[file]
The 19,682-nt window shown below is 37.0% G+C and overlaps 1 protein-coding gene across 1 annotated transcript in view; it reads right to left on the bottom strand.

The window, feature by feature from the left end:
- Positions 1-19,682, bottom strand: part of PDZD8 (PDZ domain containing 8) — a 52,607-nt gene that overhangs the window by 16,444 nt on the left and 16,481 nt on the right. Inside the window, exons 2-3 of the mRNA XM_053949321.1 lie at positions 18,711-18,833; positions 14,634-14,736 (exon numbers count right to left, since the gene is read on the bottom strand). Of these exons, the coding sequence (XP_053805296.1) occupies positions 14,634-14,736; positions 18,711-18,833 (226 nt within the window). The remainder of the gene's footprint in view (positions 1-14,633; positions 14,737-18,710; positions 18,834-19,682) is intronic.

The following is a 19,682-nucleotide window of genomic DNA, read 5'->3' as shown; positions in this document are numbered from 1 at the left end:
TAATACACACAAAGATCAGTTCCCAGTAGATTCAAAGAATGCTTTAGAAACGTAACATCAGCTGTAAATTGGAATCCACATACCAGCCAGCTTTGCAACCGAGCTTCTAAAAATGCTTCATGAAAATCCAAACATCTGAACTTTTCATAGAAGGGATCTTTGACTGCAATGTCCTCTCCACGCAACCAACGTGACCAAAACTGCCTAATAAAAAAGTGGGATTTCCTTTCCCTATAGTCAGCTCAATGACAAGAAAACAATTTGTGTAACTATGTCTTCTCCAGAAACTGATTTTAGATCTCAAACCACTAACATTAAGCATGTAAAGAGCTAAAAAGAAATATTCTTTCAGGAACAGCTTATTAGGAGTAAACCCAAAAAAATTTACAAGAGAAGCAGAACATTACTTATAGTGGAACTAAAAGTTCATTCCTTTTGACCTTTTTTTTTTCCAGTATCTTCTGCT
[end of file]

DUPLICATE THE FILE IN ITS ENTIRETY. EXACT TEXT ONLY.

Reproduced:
The 19,682-nt window shown below is 37.0% G+C and overlaps 1 protein-coding gene across 1 annotated transcript in view; it reads right to left on the bottom strand.

The window, feature by feature from the left end:
- Positions 1-19,682, bottom strand: part of PDZD8 (PDZ domain containing 8) — a 52,607-nt gene that overhangs the window by 16,444 nt on the left and 16,481 nt on the right. Inside the window, exons 2-3 of the mRNA XM_053949321.1 lie at positions 18,711-18,833; positions 14,634-14,736 (exon numbers count right to left, since the gene is read on the bottom strand). Of these exons, the coding sequence (XP_053805296.1) occupies positions 14,634-14,736; positions 18,711-18,833 (226 nt within the window). The remainder of the gene's footprint in view (positions 1-14,633; positions 14,737-18,710; positions 18,834-19,682) is intronic.

The following is a 19,682-nucleotide window of genomic DNA, read 5'->3' as shown; positions in this document are numbered from 1 at the left end:
TAATACACACAAAGATCAGTTCCCAGTAGATTCAAAGAATGCTTTAGAAACGTAACATCAGCTGTAAATTGGAATCCACATACCAGCCAGCTTTGCAACCGAGCTTCTAAAAATGCTTCATGAAAATCCAAACATCTGAACTTTTCATAGAAGGGATCTTTGACTGCAATGTCCTCTCCACGCAACCAACGTGACCAAAACTGCCTAATAAAAAAGTGGGATTTCCTTTCCCTATAGTCAGCTCAATGACAAGAAAACAATTTGTGTAACTATGTCTTCTCCAGAAACTGATTTTAGATCTCAAACCACTAACATTAAGCATGTAAAGAGCTAAAAAGAAATATTCTTTCAGGAACAGCTTATTAGGAGTAAACCCAAAAAAATTTACAAGAGAAGCAGAACATTACTTATAGTGGAACTAAAAGTTCATTCCTTTTGACCTTTTTTTTTTCCAGTATCTTCTGCT